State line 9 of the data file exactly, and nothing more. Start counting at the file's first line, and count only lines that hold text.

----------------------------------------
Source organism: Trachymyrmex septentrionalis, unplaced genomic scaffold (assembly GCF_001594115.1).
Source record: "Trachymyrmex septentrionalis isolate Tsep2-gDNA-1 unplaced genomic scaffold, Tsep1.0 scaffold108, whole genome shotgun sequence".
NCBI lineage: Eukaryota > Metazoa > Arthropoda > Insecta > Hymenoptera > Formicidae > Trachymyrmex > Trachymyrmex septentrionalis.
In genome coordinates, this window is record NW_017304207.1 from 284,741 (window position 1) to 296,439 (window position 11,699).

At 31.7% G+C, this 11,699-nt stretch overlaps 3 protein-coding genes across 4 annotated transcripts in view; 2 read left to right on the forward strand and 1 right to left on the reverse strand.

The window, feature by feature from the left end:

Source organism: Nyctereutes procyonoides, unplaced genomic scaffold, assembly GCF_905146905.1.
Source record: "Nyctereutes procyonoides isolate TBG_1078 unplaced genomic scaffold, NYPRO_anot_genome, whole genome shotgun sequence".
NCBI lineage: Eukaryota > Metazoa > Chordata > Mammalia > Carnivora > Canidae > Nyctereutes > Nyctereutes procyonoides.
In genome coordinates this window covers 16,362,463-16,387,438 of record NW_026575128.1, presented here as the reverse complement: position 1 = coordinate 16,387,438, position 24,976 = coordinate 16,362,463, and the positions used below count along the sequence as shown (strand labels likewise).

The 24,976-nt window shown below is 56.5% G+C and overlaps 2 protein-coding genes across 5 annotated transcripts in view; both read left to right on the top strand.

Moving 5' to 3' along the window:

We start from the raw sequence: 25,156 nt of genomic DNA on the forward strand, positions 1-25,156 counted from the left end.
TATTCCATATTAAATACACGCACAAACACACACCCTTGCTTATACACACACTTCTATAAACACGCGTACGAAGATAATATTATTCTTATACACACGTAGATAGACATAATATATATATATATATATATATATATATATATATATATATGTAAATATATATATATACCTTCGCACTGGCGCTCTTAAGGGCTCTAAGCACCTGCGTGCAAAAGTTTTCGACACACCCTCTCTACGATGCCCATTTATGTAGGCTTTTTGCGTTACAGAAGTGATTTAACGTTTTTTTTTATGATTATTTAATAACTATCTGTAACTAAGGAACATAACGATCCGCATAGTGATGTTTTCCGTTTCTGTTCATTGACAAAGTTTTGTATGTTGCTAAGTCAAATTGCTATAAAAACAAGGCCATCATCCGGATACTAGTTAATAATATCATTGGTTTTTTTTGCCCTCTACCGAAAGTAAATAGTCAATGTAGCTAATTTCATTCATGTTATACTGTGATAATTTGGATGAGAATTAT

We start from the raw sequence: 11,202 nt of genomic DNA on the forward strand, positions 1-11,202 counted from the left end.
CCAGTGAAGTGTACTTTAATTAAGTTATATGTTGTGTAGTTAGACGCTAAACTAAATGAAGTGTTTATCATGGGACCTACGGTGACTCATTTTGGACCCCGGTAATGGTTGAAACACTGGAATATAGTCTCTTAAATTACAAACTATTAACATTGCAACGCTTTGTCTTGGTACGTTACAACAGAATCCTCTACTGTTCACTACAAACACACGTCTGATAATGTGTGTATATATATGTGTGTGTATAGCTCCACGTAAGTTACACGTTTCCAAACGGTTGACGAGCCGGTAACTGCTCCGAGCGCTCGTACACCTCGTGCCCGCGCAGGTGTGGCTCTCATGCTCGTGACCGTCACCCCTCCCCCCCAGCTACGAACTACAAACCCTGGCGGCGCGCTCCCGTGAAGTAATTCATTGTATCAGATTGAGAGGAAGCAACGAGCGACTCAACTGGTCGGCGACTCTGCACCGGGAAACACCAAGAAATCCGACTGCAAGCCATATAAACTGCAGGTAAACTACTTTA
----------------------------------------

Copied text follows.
NCBI lineage: Eukaryota > Metazoa > Chordata > Mammalia > Carnivora > Canidae > Nyctereutes > Nyctereutes procyonoides.